Association of immunosuppressive maintenance regimens with posttransplant lymphoproliferative disorder in kidney transplant recipients.
ABSTRACT The association of immunosuppressive regimens (ISRs) with posttransplant lymphoproliferative disorder (PTLD) may be related with the Epstein-Barr virus (EBV) recipient serostatus.
We selected primary kidney transplant recipients from Organ Procurement Transplant Network/United Network for Organ Sharing database (2000-2009) who were discharged with a functioning graft and were receiving an ISR including an antiproliferative drug and a calcineurin inhibitor as follows: mycophenolate mofetil (MMF)/mycophenolate sodium+tacrolimus (TAC), MMF+cyclosporine A (CsA); mammalian target of rapamycin inhibitor (mTORi)+TAC; and mTORi+CsA. Adjusted risks of PTLD, rejection, death, and graft failure were examined in all recipients and compared between EBV+ and EBV- recipients.
Of 114,025 recipients, 754 developed PTLD (5-year incidence of 0.84%). Adjusted hazard ratio for PTLD was 4.39 (95% CI: 3.60-5.37) for EBV- versus EBV+ recipients; and 1.40 (95% CI: 1.03-1.90) for mTORi+TAC, 0.80 (95% CI: 0.65-0.99) for MMF+CsA, and 0.90 (95% CI: 0.57-1.42) for mTORi+CsA, versus MMF+TAC users. In EBV- recipients, hazard ratio for PTLD was 1.98 (95% CI: 1.28-3.07) for mTORi+TAC, 0.45 (95% CI: 0.28-0.72) for MMF+CsA, and 0.84 (95% CI: 0.39-1.80) for mTORi+CsA users versus MMF+TAC. No difference was seen in EBV+ recipient groups. Rejection rates were higher among MMF+CsA recipients in both EBV groups. Death and graft failure risk were increased in all EBV+ISR groups, while in EBV- these risks were only increased in mTORi+TAC group versus MMF+TAC.
In EBV- recipients, immunosuppression with mTORi+TAC was associated with increased risk of PTLD, death, and graft failure, while MMF+CsA use was associated with a trend to increased risk of rejection, lower PTLD risk, and similar risk for graft failure when compared with MMF+TAC.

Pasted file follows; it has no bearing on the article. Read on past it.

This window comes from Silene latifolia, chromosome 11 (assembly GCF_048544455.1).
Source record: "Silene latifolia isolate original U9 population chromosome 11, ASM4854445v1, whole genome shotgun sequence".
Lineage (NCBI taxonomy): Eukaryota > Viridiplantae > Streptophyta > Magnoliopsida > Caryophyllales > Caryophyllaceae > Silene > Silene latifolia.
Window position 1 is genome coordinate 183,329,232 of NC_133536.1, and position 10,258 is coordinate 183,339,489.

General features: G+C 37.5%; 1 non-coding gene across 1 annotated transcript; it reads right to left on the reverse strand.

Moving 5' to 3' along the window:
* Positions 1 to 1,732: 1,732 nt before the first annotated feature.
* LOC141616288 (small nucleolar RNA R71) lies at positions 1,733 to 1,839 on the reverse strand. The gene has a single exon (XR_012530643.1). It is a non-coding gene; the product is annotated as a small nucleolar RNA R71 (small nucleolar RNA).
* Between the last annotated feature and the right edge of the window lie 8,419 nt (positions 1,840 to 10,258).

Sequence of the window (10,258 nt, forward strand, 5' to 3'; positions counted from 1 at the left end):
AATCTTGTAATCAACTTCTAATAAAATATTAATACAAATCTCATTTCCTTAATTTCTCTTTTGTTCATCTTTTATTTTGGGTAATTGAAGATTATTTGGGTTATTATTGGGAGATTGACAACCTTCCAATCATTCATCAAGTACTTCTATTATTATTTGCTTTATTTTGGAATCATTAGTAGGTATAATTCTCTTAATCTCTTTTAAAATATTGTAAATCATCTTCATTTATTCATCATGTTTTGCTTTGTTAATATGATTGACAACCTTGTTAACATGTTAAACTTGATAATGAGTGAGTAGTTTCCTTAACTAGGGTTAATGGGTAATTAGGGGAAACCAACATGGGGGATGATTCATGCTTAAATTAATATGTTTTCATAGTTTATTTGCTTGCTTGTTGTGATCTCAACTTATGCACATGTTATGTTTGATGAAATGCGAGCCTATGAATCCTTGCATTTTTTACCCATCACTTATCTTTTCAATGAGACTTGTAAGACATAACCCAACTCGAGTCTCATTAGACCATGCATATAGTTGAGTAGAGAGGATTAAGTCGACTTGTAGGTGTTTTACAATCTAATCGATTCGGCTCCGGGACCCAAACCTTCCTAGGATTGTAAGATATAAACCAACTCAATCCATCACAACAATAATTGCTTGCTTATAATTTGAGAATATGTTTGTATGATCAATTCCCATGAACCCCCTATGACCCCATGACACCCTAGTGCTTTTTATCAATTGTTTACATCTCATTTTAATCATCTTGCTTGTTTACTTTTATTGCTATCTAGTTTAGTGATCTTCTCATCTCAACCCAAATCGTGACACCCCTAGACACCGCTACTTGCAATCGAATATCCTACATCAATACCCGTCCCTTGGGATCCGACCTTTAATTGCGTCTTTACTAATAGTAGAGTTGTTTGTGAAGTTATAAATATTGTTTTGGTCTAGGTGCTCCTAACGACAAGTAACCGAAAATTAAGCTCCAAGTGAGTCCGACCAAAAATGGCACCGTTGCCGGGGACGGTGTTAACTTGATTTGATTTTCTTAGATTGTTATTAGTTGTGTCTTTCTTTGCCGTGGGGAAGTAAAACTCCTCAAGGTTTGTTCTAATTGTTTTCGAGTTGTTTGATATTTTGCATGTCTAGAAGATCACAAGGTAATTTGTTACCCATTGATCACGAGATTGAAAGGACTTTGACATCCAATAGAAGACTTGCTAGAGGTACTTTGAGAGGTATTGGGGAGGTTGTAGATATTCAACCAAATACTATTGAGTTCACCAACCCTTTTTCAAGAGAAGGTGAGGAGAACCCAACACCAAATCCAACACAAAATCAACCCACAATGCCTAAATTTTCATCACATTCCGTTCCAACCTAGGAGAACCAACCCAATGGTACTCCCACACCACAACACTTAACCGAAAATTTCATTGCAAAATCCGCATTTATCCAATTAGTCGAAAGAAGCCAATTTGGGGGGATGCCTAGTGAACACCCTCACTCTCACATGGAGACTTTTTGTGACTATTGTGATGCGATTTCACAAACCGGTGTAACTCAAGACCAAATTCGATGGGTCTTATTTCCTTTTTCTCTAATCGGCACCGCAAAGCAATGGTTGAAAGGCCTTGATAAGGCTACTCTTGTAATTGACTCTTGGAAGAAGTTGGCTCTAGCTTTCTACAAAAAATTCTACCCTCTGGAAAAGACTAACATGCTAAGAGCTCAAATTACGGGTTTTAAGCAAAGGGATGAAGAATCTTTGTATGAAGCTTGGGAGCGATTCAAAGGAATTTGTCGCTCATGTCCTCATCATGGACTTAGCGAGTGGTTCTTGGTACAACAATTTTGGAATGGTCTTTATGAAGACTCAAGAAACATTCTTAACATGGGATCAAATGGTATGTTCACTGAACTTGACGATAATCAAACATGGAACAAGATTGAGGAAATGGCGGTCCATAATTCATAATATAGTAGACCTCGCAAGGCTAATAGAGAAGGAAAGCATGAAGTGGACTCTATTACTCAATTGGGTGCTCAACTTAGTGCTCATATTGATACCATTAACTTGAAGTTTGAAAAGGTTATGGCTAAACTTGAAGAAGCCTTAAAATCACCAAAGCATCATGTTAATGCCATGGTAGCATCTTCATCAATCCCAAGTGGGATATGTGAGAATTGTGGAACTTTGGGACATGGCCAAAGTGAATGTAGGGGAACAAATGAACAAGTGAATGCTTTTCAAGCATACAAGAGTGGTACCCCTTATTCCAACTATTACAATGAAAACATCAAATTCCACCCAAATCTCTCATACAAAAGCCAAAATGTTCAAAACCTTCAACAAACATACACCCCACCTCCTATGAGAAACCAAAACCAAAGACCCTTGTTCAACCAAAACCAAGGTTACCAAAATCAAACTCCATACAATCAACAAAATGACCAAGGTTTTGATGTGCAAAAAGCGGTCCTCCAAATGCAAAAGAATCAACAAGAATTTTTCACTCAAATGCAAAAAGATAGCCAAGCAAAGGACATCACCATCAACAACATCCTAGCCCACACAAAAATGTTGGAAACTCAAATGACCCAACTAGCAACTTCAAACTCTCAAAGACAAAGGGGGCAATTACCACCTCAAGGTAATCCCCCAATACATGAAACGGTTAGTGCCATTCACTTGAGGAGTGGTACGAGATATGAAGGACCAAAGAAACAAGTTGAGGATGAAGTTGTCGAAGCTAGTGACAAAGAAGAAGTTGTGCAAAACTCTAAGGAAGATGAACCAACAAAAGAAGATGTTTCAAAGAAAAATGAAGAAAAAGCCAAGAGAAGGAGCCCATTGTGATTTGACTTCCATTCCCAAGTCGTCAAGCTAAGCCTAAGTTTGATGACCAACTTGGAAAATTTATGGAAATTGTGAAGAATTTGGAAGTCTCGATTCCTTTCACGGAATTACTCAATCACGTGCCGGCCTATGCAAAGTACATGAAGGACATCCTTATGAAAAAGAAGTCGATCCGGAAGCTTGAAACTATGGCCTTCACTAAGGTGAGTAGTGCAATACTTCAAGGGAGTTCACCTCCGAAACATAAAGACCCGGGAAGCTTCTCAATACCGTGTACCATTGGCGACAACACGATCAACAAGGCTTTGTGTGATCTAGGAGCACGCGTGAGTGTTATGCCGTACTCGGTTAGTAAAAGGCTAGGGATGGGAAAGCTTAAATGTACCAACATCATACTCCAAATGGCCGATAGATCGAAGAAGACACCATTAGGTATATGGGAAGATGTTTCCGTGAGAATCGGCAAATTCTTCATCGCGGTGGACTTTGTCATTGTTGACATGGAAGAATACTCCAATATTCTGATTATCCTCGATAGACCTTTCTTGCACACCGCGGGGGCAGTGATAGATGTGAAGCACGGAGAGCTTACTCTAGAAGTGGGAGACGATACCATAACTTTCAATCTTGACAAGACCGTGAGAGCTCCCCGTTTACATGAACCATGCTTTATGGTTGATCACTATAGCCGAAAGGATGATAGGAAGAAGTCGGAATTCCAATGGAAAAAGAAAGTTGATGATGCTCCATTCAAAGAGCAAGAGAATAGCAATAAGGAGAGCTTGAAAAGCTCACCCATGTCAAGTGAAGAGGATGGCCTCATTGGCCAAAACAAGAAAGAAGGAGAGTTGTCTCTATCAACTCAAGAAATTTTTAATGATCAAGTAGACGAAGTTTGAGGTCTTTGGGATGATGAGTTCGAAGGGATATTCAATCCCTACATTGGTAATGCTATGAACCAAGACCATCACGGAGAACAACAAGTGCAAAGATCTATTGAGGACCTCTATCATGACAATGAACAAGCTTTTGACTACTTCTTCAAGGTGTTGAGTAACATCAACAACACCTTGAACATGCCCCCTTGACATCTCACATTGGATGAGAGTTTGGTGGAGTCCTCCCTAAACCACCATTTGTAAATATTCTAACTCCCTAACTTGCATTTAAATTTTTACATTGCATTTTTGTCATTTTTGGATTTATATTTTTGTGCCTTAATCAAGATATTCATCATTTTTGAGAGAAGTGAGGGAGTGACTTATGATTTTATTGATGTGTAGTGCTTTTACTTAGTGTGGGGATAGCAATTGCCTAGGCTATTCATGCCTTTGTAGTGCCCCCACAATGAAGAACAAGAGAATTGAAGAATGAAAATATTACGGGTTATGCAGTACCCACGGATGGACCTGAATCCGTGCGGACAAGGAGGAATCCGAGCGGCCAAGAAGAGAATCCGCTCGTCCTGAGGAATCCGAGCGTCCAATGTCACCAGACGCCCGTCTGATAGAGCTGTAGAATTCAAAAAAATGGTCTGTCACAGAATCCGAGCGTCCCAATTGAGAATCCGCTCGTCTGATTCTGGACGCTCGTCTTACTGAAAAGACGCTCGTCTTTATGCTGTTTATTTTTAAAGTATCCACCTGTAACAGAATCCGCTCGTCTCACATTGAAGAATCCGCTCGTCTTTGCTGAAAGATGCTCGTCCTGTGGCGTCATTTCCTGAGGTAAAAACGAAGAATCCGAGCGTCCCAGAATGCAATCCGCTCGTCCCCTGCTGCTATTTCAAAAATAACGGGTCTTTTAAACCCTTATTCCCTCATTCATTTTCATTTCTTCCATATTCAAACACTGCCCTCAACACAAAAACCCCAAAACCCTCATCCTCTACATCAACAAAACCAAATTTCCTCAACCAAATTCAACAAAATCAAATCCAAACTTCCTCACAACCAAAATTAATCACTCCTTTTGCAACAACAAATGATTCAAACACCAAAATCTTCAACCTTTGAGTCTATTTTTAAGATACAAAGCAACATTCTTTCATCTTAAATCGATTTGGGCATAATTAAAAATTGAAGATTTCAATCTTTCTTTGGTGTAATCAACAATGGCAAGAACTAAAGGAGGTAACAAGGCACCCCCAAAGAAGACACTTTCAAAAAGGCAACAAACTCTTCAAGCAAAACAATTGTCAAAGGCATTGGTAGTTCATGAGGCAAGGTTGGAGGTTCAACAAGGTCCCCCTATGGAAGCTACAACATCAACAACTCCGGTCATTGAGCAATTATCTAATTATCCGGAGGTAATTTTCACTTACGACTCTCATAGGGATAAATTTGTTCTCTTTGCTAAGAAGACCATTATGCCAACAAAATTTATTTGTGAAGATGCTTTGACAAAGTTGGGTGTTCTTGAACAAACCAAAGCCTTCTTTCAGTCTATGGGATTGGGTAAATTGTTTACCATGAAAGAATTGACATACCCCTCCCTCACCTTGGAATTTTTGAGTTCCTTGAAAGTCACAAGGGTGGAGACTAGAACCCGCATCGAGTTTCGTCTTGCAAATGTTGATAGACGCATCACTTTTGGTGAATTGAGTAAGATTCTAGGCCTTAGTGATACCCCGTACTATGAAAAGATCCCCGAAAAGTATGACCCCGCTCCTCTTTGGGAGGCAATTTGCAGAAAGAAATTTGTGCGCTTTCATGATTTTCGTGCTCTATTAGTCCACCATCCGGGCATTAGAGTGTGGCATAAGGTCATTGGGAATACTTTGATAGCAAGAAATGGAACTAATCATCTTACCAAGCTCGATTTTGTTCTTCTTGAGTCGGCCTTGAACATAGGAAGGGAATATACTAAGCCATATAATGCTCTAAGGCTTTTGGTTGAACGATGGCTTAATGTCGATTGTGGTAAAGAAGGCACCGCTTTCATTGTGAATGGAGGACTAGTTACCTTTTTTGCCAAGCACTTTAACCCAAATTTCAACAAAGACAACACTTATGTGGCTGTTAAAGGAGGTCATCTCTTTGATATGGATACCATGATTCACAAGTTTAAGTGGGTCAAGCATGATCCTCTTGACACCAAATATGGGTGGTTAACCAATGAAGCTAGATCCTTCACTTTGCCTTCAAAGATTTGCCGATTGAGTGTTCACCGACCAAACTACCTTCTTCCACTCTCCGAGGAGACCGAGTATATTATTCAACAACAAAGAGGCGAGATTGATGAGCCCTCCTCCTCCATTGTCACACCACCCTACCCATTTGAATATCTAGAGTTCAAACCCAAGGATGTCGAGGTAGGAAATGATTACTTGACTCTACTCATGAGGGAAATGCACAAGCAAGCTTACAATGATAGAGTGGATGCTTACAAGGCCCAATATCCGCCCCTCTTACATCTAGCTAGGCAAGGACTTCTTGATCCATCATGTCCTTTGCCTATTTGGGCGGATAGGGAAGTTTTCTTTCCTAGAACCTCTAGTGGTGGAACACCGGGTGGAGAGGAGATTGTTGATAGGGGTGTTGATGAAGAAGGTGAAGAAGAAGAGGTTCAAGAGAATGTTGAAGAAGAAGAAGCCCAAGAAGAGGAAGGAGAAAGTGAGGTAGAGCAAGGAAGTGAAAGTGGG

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ABSTRACT: Lymphoproliferative disease (LPD) after renal transplantation (RT) is an unusual complication but one that impacts greatly on survival. We examined possible predisposing factors and their effect on survival using data from the Andalusian Transplant Co-ordination Information System (SICATA) regional computerized database of patients on renal replacement therapy due to chronic kidney disease (CKD). The study population comprised all RT undertaken at adult centers in Andalusia from January 1, 1990 to December 31, 2009 (N = 5577). We retrospectively analyzed cases at December 31, 2011 (N = 60). A control group comprised the 2 closest RT in time done at the same center and with equal or greater graft survival at the time of diagnosis of LPD in the associated case (N = 120). The basic variables were obtained from the general register (1990-2009) and widened from the specific register (2000-2009). Case-control comparison of survival was done with Kaplan-Meier from diagnosis to death or organ loss censored for death. Cox univariate and multivariate (LPD plus available covariables of demonstrated effect) analyses were done. We found no significant differences between cases and controls regarding the characteristics of the recipient or of the donor/organ, initial immunosuppression by intention to treat, or post-RT course. The impact on recipient survival 5 years after diagnosis was as follows: LPD, 35%; controls, 90% (P < .000). Cox univariate analysis showed the relative risk (RR) of death for LPD was 11.36 (95% confidence interval [CI], 6.2-20.9; P < .000) and the multivariate analysis showed relative risk (RR) = 13.87 (7.45-25.3; P < .000). The impact on death-censored graft survival 5 years after diagnosis was as follows: LPD, 65%; controls, 87% (P = .007). Cox univariate analysis was as follows: RR of failure for LPD, 2.70 (95% CI, 1.3-5.7; P = .009). We found no significant differences between LPD cases and contemporary controls regarding the basic characteristics of the recipient, donor/organ, initial immunosuppression, or initial graft evolution. There was an enormous impact on both patient and graft survival.Transplantation Proceedings 12/2013; 45(10):3624-6. · 0.95 Impact Factor